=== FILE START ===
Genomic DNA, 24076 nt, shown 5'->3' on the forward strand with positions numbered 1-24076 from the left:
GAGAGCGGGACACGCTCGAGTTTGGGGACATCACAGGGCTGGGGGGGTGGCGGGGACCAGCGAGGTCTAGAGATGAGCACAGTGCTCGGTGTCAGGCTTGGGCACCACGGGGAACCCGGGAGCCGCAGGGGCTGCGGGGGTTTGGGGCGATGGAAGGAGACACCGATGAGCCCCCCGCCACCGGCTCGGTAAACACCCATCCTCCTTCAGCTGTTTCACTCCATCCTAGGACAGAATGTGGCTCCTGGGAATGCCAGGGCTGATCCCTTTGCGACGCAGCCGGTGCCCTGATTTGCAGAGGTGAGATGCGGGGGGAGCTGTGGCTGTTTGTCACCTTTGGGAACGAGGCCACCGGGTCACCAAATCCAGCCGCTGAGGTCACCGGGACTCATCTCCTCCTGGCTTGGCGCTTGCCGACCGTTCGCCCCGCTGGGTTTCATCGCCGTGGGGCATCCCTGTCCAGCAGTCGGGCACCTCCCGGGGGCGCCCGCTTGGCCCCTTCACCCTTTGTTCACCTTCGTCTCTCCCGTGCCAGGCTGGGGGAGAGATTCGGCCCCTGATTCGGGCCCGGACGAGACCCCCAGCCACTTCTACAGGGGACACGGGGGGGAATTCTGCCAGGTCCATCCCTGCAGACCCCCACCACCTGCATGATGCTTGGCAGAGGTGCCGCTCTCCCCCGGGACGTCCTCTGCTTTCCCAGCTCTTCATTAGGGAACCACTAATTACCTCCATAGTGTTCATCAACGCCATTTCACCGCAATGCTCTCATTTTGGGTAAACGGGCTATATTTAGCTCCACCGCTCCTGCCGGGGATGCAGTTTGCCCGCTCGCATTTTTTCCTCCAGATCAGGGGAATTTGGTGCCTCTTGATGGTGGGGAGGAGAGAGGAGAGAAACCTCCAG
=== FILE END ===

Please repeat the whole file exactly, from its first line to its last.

Genomic DNA, 24076 nt, shown 5'->3' on the forward strand with positions numbered 1-24076 from the left:
GAGAGCGGGACACGCTCGAGTTTGGGGACATCACAGGGCTGGGGGGGTGGCGGGGACCAGCGAGGTCTAGAGATGAGCACAGTGCTCGGTGTCAGGCTTGGGCACCACGGGGAACCCGGGAGCCGCAGGGGCTGCGGGGGTTTGGGGCGATGGAAGGAGACACCGATGAGCCCCCCGCCACCGGCTCGGTAAACACCCATCCTCCTTCAGCTGTTTCACTCCATCCTAGGACAGAATGTGGCTCCTGGGAATGCCAGGGCTGATCCCTTTGCGACGCAGCCGGTGCCCTGATTTGCAGAGGTGAGATGCGGGGGGAGCTGTGGCTGTTTGTCACCTTTGGGAACGAGGCCACCGGGTCACCAAATCCAGCCGCTGAGGTCACCGGGACTCATCTCCTCCTGGCTTGGCGCTTGCCGACCGTTCGCCCCGCTGGGTTTCATCGCCGTGGGGCATCCCTGTCCAGCAGTCGGGCACCTCCCGGGGGCGCCCGCTTGGCCCCTTCACCCTTTGTTCACCTTCGTCTCTCCCGTGCCAGGCTGGGGGAGAGATTCGGCCCCTGATTCGGGCCCGGACGAGACCCCCAGCCACTTCTACAGGGGACACGGGGGGGAATTCTGCCAGGTCCATCCCTGCAGACCCCCACCACCTGCATGATGCTTGGCAGAGGTGCCGCTCTCCCCCGGGACGTCCTCTGCTTTCCCAGCTCTTCATTAGGGAACCACTAATTACCTCCATAGTGTTCATCAACGCCATTTCACCGCAATGCTCTCATTTTGGGTAAACGGGCTATATTTAGCTCCACCGCTCCTGCCGGGGATGCAGTTTGCCCGCTCGCATTTTTTCCTCCAGATCAGGGGAATTTGGTGCCTCTTGATGGTGGGGAGGAGAGAGGAGAGAAACCTCCAG